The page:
It's just over 50 years since Dr. Martin Luther King made his iconic "I Have a Dream" speech before the Lincoln Memorial on the Mall in Washington, D.C.
Nearly 200 congregants met Monday at the United Methodist Church in New Canaan to celebrate how far his legacy has come, and to consider what still lies ahead in the efforts to fulfill that dream.
"The dream of Dr. King is still alive," said the Rev. Dr. Robert Perry of Union Baptist Church in Stamford, the guest speaker at the annual Service of Remembrance sponsored by Interfaith of New Canaan.
"But we must remember that we must not be naïve," he said. "We live in a very different age (but) there are long-term effects of racism still living ... We've heard it even in Washington, in the halls of Congress."
"We must be alert," he said. "We must be aware of the fact ... We cannot sleep or slumber. We must tell the story over and over again."
In a celebration that combined choir music and emotional commentary, people reminisced about the famous march that drew 250,000 and is considered a tide-turning event in the history of civil rights.
"On Aug. 28, 1963, Dr. Martin Luther King led a march on Washington, D.C., in part to open the hearts and minds of the leaders of the nation," said Jack Kenaga, who introduced the event on behalf of the host church. "We are here, 50 years later, to remember that man, what he did ... and to remember that dream."
"Even though we face difficulties of today and tomorrow, I still have a dream," King orated in a recording of his famous speech, which was played at the beginning of the service.
"It was just a quiet Sunday school picnic-like thing," Tom Nissley of New Canaan remembered of the hot summer day in D.C. "We walked along the Mall. People had signs, carrying box lunches ... That's how it was. We stood around the Lincoln Memorial at the end of the Mall -- huge numbers of people, 250,000 people. Twenty-five percent of us we were white people.
"The country changed that day," said Nissley, a former minister, who grew emotional in his reflection. "I'm really glad I was there. Sometimes I think it's the most important thing I ever did. It would be important to remember we still have a long way to go. Amen."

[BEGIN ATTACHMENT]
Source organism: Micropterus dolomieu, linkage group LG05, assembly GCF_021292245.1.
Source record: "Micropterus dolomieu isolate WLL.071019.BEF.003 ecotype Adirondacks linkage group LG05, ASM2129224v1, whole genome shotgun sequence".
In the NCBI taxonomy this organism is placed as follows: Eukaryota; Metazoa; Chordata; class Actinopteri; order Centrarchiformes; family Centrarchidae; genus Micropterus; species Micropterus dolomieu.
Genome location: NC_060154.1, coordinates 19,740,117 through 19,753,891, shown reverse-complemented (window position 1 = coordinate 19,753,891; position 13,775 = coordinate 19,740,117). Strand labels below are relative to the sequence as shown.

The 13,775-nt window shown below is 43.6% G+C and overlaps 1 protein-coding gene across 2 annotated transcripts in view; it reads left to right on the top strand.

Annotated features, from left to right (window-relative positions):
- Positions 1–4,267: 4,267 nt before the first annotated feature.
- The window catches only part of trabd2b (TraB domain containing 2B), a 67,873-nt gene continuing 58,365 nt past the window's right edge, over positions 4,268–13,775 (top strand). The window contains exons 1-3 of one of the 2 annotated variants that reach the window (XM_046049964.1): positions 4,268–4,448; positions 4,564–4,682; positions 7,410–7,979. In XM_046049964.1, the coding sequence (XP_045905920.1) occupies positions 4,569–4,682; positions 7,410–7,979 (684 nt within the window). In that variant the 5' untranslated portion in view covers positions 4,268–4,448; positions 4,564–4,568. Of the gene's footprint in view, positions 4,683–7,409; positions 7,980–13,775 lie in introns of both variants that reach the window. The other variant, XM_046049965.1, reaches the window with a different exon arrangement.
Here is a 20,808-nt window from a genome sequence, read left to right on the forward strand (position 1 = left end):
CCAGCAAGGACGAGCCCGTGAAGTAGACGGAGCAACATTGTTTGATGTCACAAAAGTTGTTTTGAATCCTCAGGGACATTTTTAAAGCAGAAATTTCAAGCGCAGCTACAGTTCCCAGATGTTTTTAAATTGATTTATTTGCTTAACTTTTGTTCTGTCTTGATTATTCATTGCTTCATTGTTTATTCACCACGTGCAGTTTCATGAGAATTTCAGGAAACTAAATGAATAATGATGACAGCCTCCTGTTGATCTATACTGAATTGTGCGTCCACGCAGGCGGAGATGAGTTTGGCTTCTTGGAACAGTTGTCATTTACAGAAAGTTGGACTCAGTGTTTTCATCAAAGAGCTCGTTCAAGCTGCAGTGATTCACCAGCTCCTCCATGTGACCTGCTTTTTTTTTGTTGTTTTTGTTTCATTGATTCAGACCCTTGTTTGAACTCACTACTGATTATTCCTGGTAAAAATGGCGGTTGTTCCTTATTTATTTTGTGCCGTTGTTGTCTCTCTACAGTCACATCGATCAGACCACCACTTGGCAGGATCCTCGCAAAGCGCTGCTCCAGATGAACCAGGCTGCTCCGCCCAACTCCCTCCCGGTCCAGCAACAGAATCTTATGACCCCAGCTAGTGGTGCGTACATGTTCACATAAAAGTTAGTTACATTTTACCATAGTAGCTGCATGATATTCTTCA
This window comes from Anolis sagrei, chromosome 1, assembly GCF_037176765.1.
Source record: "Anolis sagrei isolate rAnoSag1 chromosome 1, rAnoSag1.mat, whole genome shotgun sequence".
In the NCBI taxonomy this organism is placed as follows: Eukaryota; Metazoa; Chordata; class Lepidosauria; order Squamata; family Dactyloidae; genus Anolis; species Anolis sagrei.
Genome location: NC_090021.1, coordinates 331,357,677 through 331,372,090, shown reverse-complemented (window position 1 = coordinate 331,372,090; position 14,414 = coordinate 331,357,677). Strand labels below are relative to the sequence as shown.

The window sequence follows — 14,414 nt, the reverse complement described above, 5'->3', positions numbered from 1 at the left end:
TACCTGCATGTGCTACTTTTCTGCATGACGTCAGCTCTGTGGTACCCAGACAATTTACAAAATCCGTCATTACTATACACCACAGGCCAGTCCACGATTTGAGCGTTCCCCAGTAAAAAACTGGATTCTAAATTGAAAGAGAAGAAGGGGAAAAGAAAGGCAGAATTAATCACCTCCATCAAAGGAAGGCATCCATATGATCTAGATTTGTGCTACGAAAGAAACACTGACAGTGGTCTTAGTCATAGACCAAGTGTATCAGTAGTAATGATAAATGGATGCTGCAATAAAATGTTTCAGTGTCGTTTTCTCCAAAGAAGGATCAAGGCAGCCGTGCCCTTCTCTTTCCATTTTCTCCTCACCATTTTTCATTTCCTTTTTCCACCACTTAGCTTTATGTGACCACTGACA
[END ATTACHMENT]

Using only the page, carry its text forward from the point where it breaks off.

Students participating in the residential program A Better Chance of New Canaan, Inc., also spoke during the ceremony.
"Dr. Martin Luther King has a positive legacy," said Myles Henderson, an African-American and senior at New Canaan High School. "Thanks to him and so many others, I can have faith in my goals and aspirations."
Fellow student Christopher Andrews agreed.
"Dr. King gave me the chance to be placed in this society as a young educated black man and be anything I wanted to be," said Christopher Andrews, another ABC New Canaan High senior. "I could never imagine a person I never met before could have such an influence on my life."
Perry, meanwhile, shared about meeting King. "I met this charismatic man -- so humble and yet so warm," he said.
"He knew work was his life," he said. "He knew his destiny. One has to admire him for the courage that he had ... He knew the change had to be made."
Perry said King's preaching "turned the world upside down."
"Dr. King's work, his ministry, was so powerful, there are the long-term effects of it that we don't know," he said. "Let us ground ourselves and ground our foundation of our faith and our thoughts. Let us be determined that the long-term effects of the dream will come true. It's up to us."
Hudson and Pat Stoddard of New Canaan were also at the 1963 march.
"The good work they're doing," Hudson said of Interfaith of New Canaan, "may it last long, grow and bring more and more people."
Jarret Liotta is a freelance writer.